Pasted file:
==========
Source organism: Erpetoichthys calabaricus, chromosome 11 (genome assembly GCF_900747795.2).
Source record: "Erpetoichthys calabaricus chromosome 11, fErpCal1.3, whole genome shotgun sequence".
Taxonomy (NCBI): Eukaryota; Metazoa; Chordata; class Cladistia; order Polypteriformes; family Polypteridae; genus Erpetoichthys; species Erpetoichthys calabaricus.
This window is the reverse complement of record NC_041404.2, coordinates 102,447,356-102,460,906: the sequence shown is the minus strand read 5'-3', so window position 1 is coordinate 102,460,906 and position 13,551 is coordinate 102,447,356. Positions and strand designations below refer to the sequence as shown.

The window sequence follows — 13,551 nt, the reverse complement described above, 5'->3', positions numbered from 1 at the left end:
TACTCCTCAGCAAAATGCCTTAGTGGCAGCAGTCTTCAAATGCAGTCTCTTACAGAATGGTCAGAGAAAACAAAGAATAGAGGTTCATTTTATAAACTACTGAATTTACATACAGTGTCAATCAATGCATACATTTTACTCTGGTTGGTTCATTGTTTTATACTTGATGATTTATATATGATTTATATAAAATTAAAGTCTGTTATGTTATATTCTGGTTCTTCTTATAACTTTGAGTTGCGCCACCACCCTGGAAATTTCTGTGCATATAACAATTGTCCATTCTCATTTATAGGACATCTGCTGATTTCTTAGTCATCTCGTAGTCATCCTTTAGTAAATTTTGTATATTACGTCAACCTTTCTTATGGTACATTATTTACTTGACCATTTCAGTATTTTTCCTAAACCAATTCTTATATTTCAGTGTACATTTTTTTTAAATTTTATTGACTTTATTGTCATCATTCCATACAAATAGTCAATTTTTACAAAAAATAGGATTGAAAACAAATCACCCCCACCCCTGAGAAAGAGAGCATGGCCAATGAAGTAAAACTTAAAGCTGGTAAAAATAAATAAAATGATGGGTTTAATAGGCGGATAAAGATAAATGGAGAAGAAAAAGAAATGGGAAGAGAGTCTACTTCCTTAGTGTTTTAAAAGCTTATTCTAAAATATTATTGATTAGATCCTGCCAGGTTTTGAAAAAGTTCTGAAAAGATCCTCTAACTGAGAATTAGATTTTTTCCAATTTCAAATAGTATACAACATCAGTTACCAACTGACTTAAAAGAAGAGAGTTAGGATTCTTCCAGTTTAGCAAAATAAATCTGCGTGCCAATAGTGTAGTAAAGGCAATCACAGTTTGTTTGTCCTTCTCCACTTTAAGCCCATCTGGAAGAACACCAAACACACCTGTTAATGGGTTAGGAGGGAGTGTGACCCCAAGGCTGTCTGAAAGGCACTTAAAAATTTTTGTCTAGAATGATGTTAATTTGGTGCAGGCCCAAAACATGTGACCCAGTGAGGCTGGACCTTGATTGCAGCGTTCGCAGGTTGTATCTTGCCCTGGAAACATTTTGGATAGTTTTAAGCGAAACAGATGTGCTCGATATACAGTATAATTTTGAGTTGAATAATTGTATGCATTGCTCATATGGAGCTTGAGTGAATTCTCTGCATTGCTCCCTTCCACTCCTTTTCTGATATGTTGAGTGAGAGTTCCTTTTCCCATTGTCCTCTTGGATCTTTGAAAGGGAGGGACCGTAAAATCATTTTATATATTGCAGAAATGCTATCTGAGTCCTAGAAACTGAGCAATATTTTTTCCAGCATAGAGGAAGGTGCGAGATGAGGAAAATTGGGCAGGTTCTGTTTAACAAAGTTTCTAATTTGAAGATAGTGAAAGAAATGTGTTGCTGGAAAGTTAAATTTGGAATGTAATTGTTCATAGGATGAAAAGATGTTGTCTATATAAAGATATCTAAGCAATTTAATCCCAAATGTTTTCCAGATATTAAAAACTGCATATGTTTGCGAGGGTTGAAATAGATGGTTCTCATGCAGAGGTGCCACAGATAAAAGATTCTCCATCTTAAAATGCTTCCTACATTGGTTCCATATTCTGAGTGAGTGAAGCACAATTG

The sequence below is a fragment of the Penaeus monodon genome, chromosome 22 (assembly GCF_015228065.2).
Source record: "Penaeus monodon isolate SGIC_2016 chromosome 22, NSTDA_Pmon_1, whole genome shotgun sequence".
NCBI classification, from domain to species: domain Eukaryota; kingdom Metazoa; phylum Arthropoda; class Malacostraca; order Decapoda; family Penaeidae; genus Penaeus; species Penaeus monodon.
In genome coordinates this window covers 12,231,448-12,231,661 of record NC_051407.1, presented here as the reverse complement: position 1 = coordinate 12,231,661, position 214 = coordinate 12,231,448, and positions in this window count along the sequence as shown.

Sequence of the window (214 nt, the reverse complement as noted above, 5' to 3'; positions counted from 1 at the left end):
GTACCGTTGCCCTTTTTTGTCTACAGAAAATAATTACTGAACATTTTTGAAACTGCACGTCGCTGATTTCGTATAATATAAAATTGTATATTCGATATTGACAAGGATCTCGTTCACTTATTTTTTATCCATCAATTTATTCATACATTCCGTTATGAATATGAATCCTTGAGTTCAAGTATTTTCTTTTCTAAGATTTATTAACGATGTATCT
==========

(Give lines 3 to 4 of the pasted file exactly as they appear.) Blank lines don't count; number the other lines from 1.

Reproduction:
Taxonomy (NCBI): Eukaryota; Metazoa; Chordata; class Cladistia; order Polypteriformes; family Polypteridae; genus Erpetoichthys; species Erpetoichthys calabaricus.
This window is the reverse complement of record NC_041404.2, coordinates 102,447,356-102,460,906: the sequence shown is the minus strand read 5'-3', so window position 1 is coordinate 102,460,906 and position 13,551 is coordinate 102,447,356. Positions and strand designations below refer to the sequence as shown.